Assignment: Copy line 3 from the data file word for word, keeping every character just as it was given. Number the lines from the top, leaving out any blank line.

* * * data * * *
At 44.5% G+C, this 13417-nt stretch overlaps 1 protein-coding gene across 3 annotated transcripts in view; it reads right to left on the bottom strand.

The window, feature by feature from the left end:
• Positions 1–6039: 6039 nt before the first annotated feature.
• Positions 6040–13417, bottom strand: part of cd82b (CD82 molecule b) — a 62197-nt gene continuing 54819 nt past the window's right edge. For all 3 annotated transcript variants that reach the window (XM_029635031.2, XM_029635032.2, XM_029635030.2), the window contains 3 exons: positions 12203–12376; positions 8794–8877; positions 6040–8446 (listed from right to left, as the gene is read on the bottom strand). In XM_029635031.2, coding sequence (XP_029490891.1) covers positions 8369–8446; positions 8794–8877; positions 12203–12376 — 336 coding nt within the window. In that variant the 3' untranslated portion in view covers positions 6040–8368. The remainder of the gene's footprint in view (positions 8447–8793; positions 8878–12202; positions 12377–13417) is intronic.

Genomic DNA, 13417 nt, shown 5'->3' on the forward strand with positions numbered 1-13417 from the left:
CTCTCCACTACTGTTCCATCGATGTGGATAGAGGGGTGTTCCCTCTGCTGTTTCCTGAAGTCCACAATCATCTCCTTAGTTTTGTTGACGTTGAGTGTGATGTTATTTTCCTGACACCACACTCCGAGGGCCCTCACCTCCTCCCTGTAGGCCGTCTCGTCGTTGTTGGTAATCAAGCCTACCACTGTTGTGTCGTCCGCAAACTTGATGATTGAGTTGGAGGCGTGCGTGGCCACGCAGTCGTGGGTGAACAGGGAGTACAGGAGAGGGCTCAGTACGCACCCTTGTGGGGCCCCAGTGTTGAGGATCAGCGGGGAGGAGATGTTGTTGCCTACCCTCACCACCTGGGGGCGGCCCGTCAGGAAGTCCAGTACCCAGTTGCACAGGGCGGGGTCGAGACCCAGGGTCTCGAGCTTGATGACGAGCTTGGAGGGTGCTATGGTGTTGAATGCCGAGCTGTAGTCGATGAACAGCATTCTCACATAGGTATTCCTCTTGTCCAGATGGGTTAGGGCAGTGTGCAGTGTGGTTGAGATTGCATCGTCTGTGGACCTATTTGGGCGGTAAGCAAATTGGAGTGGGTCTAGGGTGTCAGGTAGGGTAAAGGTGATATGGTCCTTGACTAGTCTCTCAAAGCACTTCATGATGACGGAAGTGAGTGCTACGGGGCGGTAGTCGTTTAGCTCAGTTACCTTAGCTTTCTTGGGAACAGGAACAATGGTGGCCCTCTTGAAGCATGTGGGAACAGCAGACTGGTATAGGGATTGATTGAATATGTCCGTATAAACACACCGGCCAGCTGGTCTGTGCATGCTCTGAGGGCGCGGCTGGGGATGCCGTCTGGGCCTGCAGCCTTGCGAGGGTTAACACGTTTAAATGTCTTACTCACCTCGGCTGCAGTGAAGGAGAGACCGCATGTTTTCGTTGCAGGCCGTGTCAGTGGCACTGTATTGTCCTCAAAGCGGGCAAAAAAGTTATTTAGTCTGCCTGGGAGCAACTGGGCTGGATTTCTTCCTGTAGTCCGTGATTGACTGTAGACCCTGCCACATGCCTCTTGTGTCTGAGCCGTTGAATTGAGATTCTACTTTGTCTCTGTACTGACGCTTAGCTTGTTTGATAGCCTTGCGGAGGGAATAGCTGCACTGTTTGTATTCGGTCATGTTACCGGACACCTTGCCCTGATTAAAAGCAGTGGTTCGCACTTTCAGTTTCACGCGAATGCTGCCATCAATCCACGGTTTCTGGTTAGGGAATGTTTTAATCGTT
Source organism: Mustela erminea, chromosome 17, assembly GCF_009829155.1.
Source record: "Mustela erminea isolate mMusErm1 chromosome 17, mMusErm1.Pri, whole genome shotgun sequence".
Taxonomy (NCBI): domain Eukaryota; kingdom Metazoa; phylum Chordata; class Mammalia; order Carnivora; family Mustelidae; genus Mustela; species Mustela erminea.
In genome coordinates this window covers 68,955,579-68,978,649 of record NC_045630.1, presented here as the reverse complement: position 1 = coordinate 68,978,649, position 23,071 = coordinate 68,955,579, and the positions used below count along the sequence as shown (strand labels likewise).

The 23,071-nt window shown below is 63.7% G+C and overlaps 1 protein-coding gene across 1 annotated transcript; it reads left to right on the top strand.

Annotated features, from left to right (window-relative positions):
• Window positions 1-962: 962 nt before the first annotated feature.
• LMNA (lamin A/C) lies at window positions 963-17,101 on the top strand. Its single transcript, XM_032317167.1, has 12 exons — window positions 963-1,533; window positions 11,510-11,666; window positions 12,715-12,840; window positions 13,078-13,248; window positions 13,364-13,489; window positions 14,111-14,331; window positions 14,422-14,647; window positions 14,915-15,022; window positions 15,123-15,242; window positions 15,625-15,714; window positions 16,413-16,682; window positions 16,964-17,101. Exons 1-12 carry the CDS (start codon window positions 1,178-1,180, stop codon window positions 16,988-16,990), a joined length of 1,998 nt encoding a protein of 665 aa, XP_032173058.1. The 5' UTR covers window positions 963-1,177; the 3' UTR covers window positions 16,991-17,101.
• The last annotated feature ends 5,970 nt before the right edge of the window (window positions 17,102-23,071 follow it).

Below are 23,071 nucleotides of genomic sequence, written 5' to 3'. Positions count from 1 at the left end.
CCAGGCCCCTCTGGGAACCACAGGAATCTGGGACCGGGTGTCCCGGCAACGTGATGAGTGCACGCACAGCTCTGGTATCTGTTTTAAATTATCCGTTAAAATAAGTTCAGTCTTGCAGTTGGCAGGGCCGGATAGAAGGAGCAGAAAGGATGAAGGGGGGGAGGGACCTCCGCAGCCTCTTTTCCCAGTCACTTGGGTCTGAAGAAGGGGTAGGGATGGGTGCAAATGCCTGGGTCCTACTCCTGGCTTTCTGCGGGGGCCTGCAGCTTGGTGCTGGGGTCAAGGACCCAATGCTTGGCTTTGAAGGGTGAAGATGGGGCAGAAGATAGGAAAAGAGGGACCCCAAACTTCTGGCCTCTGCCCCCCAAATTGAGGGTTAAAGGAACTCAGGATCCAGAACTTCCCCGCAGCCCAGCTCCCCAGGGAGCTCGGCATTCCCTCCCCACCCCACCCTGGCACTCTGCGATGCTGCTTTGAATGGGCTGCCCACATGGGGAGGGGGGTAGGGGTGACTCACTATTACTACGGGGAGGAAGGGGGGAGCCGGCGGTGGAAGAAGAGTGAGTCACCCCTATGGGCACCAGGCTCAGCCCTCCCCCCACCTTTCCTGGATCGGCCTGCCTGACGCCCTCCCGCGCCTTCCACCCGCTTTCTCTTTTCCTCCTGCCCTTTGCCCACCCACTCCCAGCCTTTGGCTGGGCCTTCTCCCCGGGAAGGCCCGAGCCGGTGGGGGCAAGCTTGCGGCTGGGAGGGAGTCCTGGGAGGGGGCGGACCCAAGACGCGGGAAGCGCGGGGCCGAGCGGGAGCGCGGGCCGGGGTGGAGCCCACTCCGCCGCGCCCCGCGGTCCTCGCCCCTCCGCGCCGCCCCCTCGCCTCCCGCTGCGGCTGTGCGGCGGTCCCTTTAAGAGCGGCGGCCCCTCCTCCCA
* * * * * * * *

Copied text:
• Positions 1–6039: 6039 nt before the first annotated feature.